Volunteers live longer and are more likely to take care of themselves in general, including getting vaccinations and keeping their weight under control. Volunteering at something that requires physical energy may be more motivating than just walking around the block.
12. Improves School and College Experience
For school-aged kids, volunteering builds social skills and develops awareness. High school students volunteer to boost their college applications, and college students volunteer to improve their job search post-graduation.
13. Provides Better Job Prospects
Many researchers have noticed that Millennials are some of the most civic-minded and socially-aware employees. They choose jobs that reflect their values and then continue to donate their money, time and skills. Seventy percent of Millennials share their skills with charitable causes, but their volunteer hours also make them competitive in the job market.
Other generations, too, are finding that civic-mindedness has become an asset in the workplace. Including related and non-related volunteer work on a résumé can often showcase your skills, as well as reveal an openness to teamwork and a talent for innovation. Employers overwhelmingly look favorably on job applicants who have volunteered.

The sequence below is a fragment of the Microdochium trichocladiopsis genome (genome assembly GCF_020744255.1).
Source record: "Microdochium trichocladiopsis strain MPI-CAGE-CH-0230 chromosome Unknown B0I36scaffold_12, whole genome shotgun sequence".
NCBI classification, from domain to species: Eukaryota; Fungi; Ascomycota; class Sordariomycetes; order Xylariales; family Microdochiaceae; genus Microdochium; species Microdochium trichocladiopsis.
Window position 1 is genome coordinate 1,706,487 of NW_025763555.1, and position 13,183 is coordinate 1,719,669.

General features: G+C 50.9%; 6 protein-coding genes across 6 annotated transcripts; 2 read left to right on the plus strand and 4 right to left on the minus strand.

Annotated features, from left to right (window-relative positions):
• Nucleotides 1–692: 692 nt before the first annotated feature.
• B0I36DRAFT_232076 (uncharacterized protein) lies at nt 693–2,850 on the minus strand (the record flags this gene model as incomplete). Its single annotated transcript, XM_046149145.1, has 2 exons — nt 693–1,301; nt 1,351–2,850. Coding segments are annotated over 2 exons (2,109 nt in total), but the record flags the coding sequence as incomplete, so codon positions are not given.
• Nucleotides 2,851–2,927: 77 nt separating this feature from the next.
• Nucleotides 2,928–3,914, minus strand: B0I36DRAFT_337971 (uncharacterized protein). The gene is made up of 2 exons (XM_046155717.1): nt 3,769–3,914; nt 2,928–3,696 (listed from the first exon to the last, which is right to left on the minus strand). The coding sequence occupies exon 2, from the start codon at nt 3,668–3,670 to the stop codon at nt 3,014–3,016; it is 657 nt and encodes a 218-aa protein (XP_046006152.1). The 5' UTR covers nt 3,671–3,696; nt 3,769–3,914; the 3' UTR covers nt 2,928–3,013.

14. Develops Corporate Communities
One of the biggest trends in the volunteer world today is corporate philanthropy. More big-name companies than ever support local and national programs financially. They create employee volunteer programs to support their philanthropic efforts and to retain employees. Companies encourage employees to commit a certain number of hours every year to service programs.
15. Volunteering Adds Fun to Your Years
Volunteering and freely giving your time, energy, and resources to people and causes around the world can create change on a global scale. It is amazing to think that one person’s efforts can change the life of someone else somewhere in the world. However, the best part, and often overlooked is that volunteering is just plain fun.
Excerpted from 15 Unexpected Benefits from Volunteering That Will Inspire You, J. Fritz
How to Make It
Preheat oven to 350°.
Combine cream cheese and butter in a large bowl. Beat with a mixer at high speed until well blended. Add sugar; beat until fluffy. Add vanilla, egg whites, and egg; beat well.
Lightly spoon flour into dry measuring cups; level with a knife. Combine flour, baking powder, baking soda, and salt. With mixer on low speed, add the flour mixture and buttermilk to cream cheese mixture, beginning and ending with flour mixture. Gently fold in raspberries and walnuts.
Place 24 foil cup liners in muffin cups. Spoon batter evenly into liners. Bake at 350° 25 minutes or until a wooden pick inserted in center comes out clean. Remove from pans; cool on a wire rack. Yield: 2 dozen.
Endorsed by the Loman Kids!
March 1 – SILG Board Meeting, 12noon at Dennys, All members welcome!
March 8 – SILG Business Meeting, Island City Hall
March 15 – Guest Speaker: NEON, Community Grants Recipient – Members encouraged to attend and bring a guest!
March 22 – Guest Speaker: Impact 100 – Members encouraged to attend and bring a guest!
March 29 – Spring Break, No Meeting